I’ve been ordering Shirley Temple’s at restaurants since I was a kid. Well, mostly as a kid, and occasionally as an adult just to prove how immature I am. I was unaware that you can buy a Shirley Temple in a bottle, and even more unaware of the Shirley Temple Soda Pop Co. This particular bottle was produced out of the Orca Beverage Soda Works facility in Mukilteo Washington which bottles sodas for multiple brands.
The Shirley Temple Soda Pop Co. is most commonly referred to by the name of their product, “Hollywood’s Original Shirley Temple Soda Pop”. Adding to the list of things I didn’t know, the first known Shirley Temple was served at the Brown Derby restaurant in Hollywood, California, in 1937.
This bottled Shirley Temple was bright and tart with a pleasant fruity note mid-finish. The flavor that rests on your palate last is fairly sour, most likely lime juice or some sort of citric acid. While there is quite a bit of citrus, this is a fully sugared soda. If you’re expecting something dry you’re going to be disappointed. While it’s been a while since I’ve had a fresh made Shirley Temple I believe that these flavors are similar, but not exact. A Shirley Temple is generally made with 7-Up or Sprite and some grenadine (pomegranate, or blackcurrant syrup).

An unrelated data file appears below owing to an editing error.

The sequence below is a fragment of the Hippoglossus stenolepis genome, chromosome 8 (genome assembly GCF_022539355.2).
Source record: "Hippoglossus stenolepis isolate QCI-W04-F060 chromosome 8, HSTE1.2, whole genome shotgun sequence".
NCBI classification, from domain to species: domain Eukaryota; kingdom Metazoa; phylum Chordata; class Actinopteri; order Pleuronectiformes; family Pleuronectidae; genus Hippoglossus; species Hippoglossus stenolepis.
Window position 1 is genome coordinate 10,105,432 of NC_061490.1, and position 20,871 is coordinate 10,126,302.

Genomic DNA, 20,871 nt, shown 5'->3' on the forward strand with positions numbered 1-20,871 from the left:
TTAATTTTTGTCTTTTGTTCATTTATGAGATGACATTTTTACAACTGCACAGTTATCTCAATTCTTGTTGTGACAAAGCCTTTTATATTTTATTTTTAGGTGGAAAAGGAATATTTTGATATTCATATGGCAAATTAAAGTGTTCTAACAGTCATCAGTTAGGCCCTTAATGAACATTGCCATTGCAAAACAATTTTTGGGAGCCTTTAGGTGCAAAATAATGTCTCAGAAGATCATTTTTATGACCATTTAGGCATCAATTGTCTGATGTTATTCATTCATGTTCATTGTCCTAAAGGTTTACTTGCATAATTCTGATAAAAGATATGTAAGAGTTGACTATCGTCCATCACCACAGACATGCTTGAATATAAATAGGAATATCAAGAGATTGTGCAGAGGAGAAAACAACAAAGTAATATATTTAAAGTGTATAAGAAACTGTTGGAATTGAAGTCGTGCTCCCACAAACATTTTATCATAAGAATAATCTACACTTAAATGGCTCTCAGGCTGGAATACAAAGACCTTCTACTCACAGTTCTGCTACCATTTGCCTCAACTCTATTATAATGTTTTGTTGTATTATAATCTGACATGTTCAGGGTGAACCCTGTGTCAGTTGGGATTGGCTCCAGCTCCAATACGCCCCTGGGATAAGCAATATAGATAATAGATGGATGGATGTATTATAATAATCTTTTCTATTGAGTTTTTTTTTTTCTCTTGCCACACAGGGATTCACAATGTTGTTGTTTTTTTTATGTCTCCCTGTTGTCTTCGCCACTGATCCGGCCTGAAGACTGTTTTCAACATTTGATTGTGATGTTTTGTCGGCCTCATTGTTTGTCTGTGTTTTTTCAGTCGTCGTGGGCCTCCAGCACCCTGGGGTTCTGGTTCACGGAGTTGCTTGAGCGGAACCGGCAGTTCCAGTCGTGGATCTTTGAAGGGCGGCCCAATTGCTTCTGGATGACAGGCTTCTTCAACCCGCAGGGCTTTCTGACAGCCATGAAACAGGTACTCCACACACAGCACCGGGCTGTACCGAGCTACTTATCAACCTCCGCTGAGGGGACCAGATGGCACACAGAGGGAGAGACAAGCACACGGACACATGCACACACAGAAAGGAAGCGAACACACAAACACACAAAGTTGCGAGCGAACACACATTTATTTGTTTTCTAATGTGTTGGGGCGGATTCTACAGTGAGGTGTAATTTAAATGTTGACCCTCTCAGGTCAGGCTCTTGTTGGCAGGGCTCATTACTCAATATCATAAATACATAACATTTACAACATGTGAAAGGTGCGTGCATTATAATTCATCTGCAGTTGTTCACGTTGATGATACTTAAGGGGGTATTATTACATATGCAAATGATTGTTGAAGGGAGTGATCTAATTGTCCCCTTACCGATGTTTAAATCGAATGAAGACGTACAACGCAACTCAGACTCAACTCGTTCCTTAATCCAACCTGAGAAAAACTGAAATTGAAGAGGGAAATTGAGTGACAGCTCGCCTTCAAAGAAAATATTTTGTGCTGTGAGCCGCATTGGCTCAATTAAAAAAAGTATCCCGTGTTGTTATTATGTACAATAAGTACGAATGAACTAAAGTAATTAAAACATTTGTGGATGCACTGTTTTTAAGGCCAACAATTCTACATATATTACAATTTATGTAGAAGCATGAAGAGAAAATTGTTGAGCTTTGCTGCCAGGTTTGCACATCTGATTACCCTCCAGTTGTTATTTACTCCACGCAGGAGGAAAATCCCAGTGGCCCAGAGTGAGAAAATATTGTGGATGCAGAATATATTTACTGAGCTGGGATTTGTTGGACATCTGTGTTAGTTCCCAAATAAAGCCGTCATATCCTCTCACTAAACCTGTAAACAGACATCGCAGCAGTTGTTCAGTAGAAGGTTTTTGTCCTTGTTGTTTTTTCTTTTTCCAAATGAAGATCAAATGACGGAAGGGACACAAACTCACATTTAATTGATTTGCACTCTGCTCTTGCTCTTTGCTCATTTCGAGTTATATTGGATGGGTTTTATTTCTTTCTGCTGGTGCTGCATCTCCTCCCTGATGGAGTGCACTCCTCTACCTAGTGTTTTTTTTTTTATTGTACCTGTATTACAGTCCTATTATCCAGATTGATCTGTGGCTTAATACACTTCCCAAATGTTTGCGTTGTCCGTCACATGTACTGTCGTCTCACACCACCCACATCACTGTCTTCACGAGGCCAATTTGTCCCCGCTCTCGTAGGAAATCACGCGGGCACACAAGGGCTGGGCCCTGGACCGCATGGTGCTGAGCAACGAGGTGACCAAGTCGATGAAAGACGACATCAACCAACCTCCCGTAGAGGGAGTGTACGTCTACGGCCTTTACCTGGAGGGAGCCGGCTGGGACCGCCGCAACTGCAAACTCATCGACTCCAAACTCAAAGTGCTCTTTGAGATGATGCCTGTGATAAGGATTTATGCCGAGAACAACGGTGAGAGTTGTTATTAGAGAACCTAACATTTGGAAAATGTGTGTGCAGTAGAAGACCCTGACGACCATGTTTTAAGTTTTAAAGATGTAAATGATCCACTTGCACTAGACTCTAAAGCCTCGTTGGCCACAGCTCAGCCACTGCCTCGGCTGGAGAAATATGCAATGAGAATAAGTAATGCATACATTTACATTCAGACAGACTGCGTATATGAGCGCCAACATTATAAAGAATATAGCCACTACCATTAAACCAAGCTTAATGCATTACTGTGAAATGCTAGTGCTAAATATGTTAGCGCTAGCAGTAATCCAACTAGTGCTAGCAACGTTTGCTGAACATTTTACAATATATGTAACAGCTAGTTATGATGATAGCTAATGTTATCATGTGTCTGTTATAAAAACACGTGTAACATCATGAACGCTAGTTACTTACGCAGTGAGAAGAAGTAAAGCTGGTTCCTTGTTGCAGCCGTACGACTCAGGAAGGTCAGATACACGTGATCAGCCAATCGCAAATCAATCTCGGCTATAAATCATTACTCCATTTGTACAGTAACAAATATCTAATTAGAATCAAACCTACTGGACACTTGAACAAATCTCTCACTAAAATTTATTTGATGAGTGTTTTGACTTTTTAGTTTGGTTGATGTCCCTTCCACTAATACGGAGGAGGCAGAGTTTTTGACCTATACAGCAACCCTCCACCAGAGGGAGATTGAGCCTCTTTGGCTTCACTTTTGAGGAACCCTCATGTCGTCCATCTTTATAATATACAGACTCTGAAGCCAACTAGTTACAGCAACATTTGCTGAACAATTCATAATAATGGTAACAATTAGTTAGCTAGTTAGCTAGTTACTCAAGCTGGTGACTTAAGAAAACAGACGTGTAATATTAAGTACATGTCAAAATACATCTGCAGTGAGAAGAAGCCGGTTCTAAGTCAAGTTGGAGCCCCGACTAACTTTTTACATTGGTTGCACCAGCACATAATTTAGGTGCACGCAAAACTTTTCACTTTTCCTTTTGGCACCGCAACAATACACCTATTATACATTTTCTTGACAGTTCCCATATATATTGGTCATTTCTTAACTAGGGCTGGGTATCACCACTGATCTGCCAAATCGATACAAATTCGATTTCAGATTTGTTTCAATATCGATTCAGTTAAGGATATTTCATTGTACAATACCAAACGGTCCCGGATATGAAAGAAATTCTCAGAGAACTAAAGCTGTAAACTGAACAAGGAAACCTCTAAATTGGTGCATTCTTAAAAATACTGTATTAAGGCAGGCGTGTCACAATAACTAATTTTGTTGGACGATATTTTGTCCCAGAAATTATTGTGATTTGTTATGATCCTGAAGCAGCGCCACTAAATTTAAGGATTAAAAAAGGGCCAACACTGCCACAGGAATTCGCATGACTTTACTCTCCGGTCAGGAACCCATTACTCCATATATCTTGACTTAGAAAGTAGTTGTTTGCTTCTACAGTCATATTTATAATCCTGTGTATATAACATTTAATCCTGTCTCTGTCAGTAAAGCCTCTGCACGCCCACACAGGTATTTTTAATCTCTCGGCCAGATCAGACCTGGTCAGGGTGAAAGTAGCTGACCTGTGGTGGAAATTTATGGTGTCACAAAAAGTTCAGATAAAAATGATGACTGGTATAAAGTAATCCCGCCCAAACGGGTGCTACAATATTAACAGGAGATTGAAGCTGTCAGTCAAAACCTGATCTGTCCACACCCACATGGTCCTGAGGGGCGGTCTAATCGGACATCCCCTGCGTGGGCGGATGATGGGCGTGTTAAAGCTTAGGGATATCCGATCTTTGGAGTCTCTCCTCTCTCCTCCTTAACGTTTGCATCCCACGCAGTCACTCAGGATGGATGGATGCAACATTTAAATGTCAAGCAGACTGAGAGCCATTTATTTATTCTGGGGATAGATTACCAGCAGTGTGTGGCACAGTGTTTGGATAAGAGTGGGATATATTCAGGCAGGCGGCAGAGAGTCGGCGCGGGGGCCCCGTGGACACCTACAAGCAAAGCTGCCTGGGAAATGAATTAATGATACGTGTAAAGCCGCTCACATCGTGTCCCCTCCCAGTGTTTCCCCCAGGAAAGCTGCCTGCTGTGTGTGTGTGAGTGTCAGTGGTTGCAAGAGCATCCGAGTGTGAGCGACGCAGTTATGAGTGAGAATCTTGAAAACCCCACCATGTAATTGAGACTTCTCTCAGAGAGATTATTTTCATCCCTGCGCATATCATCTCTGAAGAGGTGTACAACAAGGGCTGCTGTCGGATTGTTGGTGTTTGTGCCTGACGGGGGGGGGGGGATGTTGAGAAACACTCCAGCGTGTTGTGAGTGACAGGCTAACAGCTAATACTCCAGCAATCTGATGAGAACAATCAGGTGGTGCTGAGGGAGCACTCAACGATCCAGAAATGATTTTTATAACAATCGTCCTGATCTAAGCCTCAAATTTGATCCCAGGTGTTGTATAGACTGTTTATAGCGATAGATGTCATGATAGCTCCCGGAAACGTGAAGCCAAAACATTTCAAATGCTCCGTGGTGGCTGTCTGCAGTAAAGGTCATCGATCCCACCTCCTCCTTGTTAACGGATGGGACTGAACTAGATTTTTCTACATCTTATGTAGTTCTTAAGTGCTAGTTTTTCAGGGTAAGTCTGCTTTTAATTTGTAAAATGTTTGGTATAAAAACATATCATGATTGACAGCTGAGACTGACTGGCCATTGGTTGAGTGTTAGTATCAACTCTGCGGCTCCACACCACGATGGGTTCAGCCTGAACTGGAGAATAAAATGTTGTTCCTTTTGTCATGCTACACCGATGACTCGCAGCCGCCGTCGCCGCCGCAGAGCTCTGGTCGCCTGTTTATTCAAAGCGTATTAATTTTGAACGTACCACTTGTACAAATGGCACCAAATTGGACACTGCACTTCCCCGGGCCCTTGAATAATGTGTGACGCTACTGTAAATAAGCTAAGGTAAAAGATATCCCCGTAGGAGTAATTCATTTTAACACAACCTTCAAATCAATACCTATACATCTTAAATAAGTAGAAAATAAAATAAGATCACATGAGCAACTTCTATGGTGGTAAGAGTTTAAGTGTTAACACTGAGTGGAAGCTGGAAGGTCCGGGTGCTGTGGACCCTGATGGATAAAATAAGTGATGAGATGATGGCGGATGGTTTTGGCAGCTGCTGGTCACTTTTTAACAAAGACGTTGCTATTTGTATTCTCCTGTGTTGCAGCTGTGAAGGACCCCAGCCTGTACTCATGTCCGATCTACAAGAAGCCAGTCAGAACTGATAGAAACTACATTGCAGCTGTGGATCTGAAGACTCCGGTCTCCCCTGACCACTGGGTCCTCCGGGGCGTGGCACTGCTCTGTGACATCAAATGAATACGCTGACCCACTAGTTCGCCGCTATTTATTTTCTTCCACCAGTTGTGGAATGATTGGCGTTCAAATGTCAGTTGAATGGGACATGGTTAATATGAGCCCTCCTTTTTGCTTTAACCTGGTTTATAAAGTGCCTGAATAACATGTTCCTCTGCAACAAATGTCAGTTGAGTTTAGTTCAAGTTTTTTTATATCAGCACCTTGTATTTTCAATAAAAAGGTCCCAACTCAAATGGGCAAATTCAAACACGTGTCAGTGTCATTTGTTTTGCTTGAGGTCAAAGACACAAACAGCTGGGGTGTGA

I also enjoyed its label informing us that it’s 100% caffeine free. Would anyone ever claim to be 99% caffeine free? Having 1% caffeine content would be astronomical. Either way, not containing caffeine is a good draw for some. Especially kids. My two little guys really liked this soda, but adults would enjoy it as well. This might be generous, but overall I’m willing to give it a 7 out of 10 on my rating scale.
The namesake for this particular beverage? One of America’s original child starlets. Shirley Temple was basically a much more adorable and actually talented Honey-Boo-Boo.
Sampled July 2017, purchased from Double DD Meats in Mountlake Terrace, WA
I have a Shirley temple soda pop can, it’s a yellowish can, with Shirley temple picture of her and her dolly on can
How do I find how much it’s worth
I have no clue! You could ask Galco’s in California. They might have a better idea.